What Should I Do?

  1. Remember, we are talking about risk management – not risk elimination. These steps will reduce the likelihood of exposure, but they won’t eliminate it.
  2. Invest some time into learning about technology generally and security specifically. The better you understand what you are working with, the better you can utilize it safely. For learning about computers generally, check out GCF’s Free Computer Training courses. For information on security specifically consider reading materials available from US-CERT[3] They are a government organization focused on technology security and offer a number of documents aimed towards the general reader.
  3. Begin utilizing LastPass to manage your passwords, ensure you have secure passwords, eliminate weak passwords, and so on. It is a little bit of a learning curve – but once configured it’ll make life easier and it is free.
  4. Continue to learn about technology generally and technology security specifically on an ongoing basis. Think about how many hours you spend using technology (not just on a computer but also a phone, tablet, using an atm, credit card checkouts at local stores, and so on) and also about all the ways your information is used technologically (banks, schools, non-profits, government, and so on). Consider the total number of hours you spend each year and then choose a reasonable number (say five or ten…or maybe twenty five…depending on how quickly you pick up on technology subjects) to spend on learning about technology and security in the upcoming year. Note how small of an investment you are making relative to the amount of time and energy you spend with these technologies.
  5. Consider talking to someone who knows technology who can make more personalized suggestions for you and who can review your technology overall for safety. If this individual tells you not to spend any time on security – find someone else. Make sure what they are saying is lining up with what you are learning from US-CERT or similar authoritative sources of security information.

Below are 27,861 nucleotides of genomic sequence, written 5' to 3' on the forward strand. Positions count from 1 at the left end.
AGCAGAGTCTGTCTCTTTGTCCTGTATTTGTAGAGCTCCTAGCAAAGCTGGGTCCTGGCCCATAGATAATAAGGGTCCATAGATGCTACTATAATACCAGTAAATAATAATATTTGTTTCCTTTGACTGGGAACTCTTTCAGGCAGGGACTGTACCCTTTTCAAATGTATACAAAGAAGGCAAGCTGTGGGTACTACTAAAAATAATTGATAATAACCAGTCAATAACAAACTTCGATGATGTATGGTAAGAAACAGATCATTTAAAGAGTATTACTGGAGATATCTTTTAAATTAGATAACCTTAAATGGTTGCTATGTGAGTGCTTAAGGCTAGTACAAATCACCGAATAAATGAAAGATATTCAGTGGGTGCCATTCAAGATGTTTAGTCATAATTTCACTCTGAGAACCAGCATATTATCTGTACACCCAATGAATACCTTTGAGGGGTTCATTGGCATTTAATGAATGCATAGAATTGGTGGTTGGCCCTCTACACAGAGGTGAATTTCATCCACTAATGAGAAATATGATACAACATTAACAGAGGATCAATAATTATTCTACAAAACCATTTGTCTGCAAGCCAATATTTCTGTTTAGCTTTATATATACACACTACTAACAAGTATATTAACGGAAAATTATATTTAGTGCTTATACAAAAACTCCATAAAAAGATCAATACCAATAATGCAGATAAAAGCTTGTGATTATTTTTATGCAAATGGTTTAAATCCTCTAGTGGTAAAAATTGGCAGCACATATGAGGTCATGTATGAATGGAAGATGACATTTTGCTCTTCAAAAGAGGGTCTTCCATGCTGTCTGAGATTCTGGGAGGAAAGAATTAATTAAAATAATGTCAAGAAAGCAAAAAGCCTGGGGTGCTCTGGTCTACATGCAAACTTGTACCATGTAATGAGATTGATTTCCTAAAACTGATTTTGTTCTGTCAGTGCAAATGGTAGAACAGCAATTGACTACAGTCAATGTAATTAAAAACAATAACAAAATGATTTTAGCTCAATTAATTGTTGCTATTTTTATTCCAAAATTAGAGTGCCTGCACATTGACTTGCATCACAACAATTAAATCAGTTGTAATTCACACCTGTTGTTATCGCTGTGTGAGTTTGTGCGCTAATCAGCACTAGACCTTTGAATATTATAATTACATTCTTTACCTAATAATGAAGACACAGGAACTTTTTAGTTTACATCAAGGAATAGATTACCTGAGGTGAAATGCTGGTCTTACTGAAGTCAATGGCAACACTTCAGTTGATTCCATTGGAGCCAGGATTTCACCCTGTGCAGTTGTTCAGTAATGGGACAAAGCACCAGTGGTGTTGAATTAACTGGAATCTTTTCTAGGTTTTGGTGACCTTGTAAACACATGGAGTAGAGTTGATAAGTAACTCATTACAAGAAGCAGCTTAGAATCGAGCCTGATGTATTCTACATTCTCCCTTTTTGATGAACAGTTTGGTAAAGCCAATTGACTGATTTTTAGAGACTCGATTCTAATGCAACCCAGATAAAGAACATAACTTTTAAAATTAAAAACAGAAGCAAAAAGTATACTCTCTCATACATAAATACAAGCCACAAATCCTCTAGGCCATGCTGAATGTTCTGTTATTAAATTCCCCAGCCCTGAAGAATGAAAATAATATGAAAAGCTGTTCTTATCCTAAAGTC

6. On a similar note, most techs (in my experience), including myself don’t mind talking to people about security – but feel frustrated when asked about security and then ignored. Please make the conscious effort to listen and understand. Far too many technology conversations are started with someone asking me a technology question and immediately letting their eyes glaze over. This communicates two things, “What you are saying isn’t important” (and for many of this, this is our livelihood) and “I didn’t mean I wanted to learn, I meant can I use you to make me secure so I don’t have to learn?” (okay, okay, maybe you wouldn’t put it in those words, but when we regularly get these questions with a regular lack of interested in the answers…it is hurtful).[4]
  7. Consider the practices your employer utilizes for maintaining security. Do they exist? Are they realistic? Many companies are horribly insecure…and it might be time to sit down with your boss (if they are open to that sort of conversation) and talk to them about the need for technology security in the workplace.
  8. Share this article or similar articles and the documents from the US-CERT with friends, family, and co-workers. Help raise awareness about the significant issue that is before us in a way that encourages others to do something about it rather than being overwhelmed by fear and running away.

Conclusion

Technology security is everyone’s concern. This is not a hopeless awareness issue. We’ve brought awareness about drinking and driving, drug addiction, mental illness, and healthy eating to varying levels of public awareness – the same is necessary for security.

You will be safer and more productive using technology securely. You will be a better employee but helping encourage safe technology at work. You will be a helpful citizen by encouraging proper security implementations at local, state, and national governmental levels.

I’m available to answer questions, comments, and criticisms via

the comments on this post. Please feel free to write me with your technology security concerns, if any of this is confusing, or if you find the materials I provided for training in technology or technology security too difficult and I will do my best to assist you in finding materials which will work with your current knowledge level regarding technology.

  1. [1]Those who aren’t convinced might consider reading Kirkpatrick Sale’s Rebels Against the Future: The Luddites and Their War on the Industrial Revolution: Lessons for the Computer Age.
  2. [2]Or at all, but I’m just trying to emphasize the outrageous.
  3. [3]United States Computer Emergency Readiness Team.
  4. [4]Yes, geeks/techs do have feelings, even if they may not express them.